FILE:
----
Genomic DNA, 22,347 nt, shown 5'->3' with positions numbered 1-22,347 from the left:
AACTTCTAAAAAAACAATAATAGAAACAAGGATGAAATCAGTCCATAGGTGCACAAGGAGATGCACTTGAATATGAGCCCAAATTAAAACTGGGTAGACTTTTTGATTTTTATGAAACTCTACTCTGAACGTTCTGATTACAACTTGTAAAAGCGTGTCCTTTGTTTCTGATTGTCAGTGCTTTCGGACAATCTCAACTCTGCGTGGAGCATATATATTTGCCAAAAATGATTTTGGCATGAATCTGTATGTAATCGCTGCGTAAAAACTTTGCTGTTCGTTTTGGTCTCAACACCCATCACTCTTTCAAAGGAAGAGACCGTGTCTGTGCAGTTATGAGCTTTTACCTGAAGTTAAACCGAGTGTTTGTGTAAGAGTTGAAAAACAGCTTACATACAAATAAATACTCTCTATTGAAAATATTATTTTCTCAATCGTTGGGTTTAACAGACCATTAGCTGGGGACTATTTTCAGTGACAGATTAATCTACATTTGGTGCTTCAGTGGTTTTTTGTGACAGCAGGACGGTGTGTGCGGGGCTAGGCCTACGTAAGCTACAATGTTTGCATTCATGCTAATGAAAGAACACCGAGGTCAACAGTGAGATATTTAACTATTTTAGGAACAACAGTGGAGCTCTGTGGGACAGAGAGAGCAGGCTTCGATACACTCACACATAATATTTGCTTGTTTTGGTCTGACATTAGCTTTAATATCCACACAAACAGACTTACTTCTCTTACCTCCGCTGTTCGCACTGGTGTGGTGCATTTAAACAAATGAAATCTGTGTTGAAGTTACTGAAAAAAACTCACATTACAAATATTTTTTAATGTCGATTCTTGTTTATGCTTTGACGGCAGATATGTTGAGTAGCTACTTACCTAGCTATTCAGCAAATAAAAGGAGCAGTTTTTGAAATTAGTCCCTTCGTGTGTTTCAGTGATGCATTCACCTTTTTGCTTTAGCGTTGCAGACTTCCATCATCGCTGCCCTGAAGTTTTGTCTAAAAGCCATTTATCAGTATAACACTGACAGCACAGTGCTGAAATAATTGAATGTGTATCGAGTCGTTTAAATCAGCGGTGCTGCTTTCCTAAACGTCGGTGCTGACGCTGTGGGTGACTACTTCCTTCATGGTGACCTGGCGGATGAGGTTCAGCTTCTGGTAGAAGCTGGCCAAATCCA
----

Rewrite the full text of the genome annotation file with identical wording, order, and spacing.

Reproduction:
Genomic DNA, 22,347 nt, shown 5'->3' with positions numbered 1-22,347 from the left:
AACTTCTAAAAAAACAATAATAGAAACAAGGATGAAATCAGTCCATAGGTGCACAAGGAGATGCACTTGAATATGAGCCCAAATTAAAACTGGGTAGACTTTTTGATTTTTATGAAACTCTACTCTGAACGTTCTGATTACAACTTGTAAAAGCGTGTCCTTTGTTTCTGATTGTCAGTGCTTTCGGACAATCTCAACTCTGCGTGGAGCATATATATTTGCCAAAAATGATTTTGGCATGAATCTGTATGTAATCGCTGCGTAAAAACTTTGCTGTTCGTTTTGGTCTCAACACCCATCACTCTTTCAAAGGAAGAGACCGTGTCTGTGCAGTTATGAGCTTTTACCTGAAGTTAAACCGAGTGTTTGTGTAAGAGTTGAAAAACAGCTTACATACAAATAAATACTCTCTATTGAAAATATTATTTTCTCAATCGTTGGGTTTAACAGACCATTAGCTGGGGACTATTTTCAGTGACAGATTAATCTACATTTGGTGCTTCAGTGGTTTTTTGTGACAGCAGGACGGTGTGTGCGGGGCTAGGCCTACGTAAGCTACAATGTTTGCATTCATGCTAATGAAAGAACACCGAGGTCAACAGTGAGATATTTAACTATTTTAGGAACAACAGTGGAGCTCTGTGGGACAGAGAGAGCAGGCTTCGATACACTCACACATAATATTTGCTTGTTTTGGTCTGACATTAGCTTTAATATCCACACAAACAGACTTACTTCTCTTACCTCCGCTGTTCGCACTGGTGTGGTGCATTTAAACAAATGAAATCTGTGTTGAAGTTACTGAAAAAAACTCACATTACAAATATTTTTTAATGTCGATTCTTGTTTATGCTTTGACGGCAGATATGTTGAGTAGCTACTTACCTAGCTATTCAGCAAATAAAAGGAGCAGTTTTTGAAATTAGTCCCTTCGTGTGTTTCAGTGATGCATTCACCTTTTTGCTTTAGCGTTGCAGACTTCCATCATCGCTGCCCTGAAGTTTTGTCTAAAAGCCATTTATCAGTATAACACTGACAGCACAGTGCTGAAATAATTGAATGTGTATCGAGTCGTTTAAATCAGCGGTGCTGCTTTCCTAAACGTCGGTGCTGACGCTGTGGGTGACTACTTCCTTCATGGTGACCTGGCGGATGAGGTTCAGCTTCTGGTAGAAGCTGGCCAAATCCA